Hormone Replacement Therapy- Intro

Hormone Replacement Therapy (HRT) is the process of supplementing lost hormones in women during menopause. It consists of estrogen and progesterone, which mimic hormones produced by the human ovary. These hormones are administered orally or transdermally, with each method carrying its own benefits and risks. The benefits and risks of each method are discussed below. To learn more, read our article on the pros and cons of each form of HRT. Get the facts about Bioidentical Hormone Replacement Therapy see this.

HRT is commonly taken in tablets. Combined HRT is also available as a skin patch. However, tablets are more likely to cause blood clots than skin patches. Women can experience bloating, breast fullness, and breast tenderness while taking HRT, but the symptoms will disappear once the doses are changed. Contraception is not necessary with HRT, as the combined form of hormones is not enough to suppress ovulation. Therefore, pregnancy can occur even during perimenopause.
If you’re under 40, you may need to take a low dose of hormones. However, if you’ve had a hysterectomy, you may take oestrogen only. The low dose of hormones that work for you may be enough. For women aged 45 and older, you might want to consult a healthcare provider for a different form of HRT. If your doctor doesn’t recommend a particular type, you’ll want to choose one based on your symptoms.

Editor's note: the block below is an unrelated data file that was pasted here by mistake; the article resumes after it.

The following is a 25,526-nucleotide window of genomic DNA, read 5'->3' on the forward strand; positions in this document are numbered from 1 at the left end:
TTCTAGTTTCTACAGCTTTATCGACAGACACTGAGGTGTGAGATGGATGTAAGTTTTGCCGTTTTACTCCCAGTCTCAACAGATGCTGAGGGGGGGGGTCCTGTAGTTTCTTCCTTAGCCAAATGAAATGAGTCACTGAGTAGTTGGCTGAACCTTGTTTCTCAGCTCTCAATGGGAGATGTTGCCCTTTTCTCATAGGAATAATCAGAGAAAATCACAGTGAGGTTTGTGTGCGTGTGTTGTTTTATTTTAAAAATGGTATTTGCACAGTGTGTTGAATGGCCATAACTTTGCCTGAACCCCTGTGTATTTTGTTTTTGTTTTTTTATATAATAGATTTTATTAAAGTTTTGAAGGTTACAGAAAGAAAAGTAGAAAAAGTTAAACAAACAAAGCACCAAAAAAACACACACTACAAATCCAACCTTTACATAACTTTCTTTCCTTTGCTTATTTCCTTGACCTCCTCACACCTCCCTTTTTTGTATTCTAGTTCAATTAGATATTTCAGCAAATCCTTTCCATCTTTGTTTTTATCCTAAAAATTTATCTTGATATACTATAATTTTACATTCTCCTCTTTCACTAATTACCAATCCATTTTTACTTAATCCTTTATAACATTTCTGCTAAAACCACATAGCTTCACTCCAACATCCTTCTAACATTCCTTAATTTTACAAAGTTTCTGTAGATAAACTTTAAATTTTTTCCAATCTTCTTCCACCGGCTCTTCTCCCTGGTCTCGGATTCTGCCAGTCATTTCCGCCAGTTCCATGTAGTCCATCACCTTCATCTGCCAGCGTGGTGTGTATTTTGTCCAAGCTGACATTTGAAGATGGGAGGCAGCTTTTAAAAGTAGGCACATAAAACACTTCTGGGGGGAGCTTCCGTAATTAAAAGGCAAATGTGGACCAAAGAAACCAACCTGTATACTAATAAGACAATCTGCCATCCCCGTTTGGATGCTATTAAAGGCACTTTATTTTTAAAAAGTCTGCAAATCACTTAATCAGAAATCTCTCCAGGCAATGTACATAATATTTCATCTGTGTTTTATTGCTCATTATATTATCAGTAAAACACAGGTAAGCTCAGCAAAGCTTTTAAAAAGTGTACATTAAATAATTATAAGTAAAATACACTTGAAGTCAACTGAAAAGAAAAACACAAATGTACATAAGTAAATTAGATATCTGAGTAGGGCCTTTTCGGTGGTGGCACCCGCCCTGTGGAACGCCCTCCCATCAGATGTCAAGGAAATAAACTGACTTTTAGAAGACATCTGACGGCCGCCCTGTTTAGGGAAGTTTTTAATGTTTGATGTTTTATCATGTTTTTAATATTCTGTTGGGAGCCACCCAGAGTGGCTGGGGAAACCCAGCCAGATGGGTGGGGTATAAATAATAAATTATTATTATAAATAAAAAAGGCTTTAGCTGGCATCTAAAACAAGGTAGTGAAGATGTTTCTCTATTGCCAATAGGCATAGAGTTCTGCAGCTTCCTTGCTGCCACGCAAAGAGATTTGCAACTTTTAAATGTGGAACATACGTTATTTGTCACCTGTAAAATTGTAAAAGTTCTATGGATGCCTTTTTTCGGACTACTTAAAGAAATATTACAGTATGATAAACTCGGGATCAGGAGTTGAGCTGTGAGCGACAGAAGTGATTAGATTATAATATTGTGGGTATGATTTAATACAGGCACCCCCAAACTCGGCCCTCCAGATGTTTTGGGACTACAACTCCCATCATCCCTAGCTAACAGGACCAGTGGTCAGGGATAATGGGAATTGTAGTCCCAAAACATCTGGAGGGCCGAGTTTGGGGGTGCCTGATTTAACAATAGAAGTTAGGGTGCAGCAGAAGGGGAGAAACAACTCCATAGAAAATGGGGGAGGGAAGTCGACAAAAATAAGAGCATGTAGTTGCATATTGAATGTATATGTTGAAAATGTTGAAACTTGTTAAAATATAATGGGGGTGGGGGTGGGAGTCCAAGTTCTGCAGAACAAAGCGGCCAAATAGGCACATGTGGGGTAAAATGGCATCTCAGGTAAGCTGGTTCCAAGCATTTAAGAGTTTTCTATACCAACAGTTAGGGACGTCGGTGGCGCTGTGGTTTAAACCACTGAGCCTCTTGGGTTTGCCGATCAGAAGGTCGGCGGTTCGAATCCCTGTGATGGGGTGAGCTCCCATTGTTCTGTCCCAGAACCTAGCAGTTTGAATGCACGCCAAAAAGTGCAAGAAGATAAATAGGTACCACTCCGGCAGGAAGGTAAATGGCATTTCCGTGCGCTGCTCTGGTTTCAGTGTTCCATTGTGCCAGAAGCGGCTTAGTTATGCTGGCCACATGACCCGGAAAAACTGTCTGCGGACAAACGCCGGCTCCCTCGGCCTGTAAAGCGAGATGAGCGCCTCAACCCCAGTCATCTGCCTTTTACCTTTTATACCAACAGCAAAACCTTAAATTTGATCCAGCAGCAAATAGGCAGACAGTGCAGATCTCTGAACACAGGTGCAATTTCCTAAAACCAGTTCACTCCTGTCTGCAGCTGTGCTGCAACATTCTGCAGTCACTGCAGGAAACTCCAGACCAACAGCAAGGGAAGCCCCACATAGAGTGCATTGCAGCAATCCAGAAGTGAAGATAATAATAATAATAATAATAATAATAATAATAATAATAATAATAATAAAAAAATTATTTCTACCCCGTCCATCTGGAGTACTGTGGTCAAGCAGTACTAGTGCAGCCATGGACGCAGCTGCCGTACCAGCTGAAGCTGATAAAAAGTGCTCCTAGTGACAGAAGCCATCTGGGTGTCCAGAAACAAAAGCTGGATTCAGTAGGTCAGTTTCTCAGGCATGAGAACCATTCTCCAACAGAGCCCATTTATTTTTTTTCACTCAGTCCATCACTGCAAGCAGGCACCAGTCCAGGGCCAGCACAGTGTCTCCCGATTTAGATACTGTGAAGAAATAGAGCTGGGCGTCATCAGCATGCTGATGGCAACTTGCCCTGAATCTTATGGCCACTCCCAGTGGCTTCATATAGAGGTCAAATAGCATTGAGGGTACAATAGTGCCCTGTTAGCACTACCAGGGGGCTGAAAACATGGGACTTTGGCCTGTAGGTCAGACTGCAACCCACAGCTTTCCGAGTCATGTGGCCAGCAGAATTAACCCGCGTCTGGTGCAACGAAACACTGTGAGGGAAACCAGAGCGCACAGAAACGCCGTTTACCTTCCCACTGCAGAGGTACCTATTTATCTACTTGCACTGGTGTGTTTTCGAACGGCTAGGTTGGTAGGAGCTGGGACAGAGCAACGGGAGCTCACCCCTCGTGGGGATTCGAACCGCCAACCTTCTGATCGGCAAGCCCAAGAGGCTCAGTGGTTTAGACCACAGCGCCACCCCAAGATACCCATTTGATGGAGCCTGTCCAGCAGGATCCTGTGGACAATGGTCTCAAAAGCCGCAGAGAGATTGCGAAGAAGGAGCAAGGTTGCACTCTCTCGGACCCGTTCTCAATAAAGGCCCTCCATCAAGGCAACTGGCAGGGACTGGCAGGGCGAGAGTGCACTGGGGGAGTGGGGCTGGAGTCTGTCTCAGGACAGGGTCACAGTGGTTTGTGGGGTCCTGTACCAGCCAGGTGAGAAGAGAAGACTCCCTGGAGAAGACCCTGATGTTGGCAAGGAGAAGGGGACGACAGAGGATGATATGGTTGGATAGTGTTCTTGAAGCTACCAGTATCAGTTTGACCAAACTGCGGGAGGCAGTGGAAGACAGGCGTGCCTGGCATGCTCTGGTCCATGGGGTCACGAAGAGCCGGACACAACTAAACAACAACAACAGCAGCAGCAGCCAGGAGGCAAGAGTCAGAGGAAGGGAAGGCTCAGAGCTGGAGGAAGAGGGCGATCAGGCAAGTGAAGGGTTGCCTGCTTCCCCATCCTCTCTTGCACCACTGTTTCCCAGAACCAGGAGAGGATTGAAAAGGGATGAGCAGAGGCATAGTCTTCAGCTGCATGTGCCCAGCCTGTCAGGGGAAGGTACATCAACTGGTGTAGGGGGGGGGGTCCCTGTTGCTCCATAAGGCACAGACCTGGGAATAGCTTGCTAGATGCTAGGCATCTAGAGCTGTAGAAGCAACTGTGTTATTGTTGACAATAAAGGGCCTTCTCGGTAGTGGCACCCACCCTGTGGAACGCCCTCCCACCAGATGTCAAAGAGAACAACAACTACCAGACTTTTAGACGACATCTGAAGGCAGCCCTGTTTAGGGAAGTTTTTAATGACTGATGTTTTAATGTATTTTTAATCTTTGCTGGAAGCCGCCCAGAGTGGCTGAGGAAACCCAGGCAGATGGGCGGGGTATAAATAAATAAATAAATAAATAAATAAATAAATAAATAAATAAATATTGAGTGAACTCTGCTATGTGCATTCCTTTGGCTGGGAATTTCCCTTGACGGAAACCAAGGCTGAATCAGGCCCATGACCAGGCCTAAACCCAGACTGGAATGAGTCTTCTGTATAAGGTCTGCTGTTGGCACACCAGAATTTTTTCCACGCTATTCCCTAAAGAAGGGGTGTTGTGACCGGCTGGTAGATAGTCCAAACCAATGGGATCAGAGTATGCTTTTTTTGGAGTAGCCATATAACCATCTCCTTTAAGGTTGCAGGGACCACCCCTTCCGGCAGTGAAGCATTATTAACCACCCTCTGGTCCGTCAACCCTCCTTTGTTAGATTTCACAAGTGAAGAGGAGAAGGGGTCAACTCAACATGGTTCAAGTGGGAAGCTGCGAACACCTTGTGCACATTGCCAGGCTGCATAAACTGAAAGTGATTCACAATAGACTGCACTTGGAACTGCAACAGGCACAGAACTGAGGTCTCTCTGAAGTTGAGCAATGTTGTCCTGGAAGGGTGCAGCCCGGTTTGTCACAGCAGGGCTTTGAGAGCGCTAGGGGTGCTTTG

If you’ve decided that hormone replacement therapy is not right for you, your doctor will prescribe the proper amount of medicine. The doses of hormones that you receive depend on your age and your risk of cardiovascular disease. However, it is essential that you discuss any risks with your doctor before choosing the right one. There are risks associated with HRT, but the benefits far outweigh the risks. For most women, the risks are minimal and well worth the benefits.
A study by the WHI published statistically significant increases in breast cancer, coronary heart disease, stroke, and pulmonary emboli. However, the study concluded that oestrogen and progestin together increased risk of dementia. Fortunately, these risks were small when compared to those associated with randomized clinical trials. This study was conducted with the aid of a proprietary combination of CEEs. Observational studies are less expensive than randomized trials. In addition, they enroll a larger number of women.
Aside from treating symptoms related to menopause, MHT may also protect women against osteoporosis. It is important to note that this form of treatment has side effects that require medical attention. Always seek medical advice before starting a treatment plan. Your doctor may recommend other treatments if the results are not satisfactory. When MHT is done properly, it may prevent osteoporosis, heart disease, and other serious health risks.
While many forms of HRT have no risks, there is some concern that it may increase breast cancer risk. Combined HRT pills containing both estrogen and progestogen may increase risk of endometrial cancer. Also, estrogen without progestin increases the risk of uterine cancer. For these reasons, HRT may be unsafe for women who have no menopause symptoms. A woman may benefit from estrogen alone or use it in combination with progestin.